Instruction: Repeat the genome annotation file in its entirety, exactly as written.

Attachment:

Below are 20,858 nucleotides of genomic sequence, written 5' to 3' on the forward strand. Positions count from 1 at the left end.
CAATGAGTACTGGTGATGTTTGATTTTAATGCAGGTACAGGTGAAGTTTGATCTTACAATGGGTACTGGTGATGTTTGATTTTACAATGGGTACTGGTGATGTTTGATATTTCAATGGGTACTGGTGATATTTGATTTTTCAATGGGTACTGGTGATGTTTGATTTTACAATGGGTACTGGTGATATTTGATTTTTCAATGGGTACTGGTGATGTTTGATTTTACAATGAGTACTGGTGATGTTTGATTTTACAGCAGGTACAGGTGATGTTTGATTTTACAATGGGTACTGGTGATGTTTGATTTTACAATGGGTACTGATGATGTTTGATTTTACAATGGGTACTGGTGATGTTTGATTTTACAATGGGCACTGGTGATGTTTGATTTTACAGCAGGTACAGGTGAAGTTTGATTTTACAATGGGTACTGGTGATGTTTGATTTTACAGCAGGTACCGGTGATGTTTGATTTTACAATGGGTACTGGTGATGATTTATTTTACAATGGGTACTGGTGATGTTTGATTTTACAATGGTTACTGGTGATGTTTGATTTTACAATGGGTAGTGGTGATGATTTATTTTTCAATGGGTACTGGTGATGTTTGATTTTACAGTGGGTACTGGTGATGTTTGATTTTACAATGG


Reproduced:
Below are 20,858 nucleotides of genomic sequence, written 5' to 3' on the forward strand. Positions count from 1 at the left end.
CAATGAGTACTGGTGATGTTTGATTTTAATGCAGGTACAGGTGAAGTTTGATCTTACAATGGGTACTGGTGATGTTTGATTTTACAATGGGTACTGGTGATGTTTGATATTTCAATGGGTACTGGTGATATTTGATTTTTCAATGGGTACTGGTGATGTTTGATTTTACAATGGGTACTGGTGATATTTGATTTTTCAATGGGTACTGGTGATGTTTGATTTTACAATGAGTACTGGTGATGTTTGATTTTACAGCAGGTACAGGTGATGTTTGATTTTACAATGGGTACTGGTGATGTTTGATTTTACAATGGGTACTGATGATGTTTGATTTTACAATGGGTACTGGTGATGTTTGATTTTACAATGGGCACTGGTGATGTTTGATTTTACAGCAGGTACAGGTGAAGTTTGATTTTACAATGGGTACTGGTGATGTTTGATTTTACAGCAGGTACCGGTGATGTTTGATTTTACAATGGGTACTGGTGATGATTTATTTTACAATGGGTACTGGTGATGTTTGATTTTACAATGGTTACTGGTGATGTTTGATTTTACAATGGGTAGTGGTGATGATTTATTTTTCAATGGGTACTGGTGATGTTTGATTTTACAGTGGGTACTGGTGATGTTTGATTTTACAATGG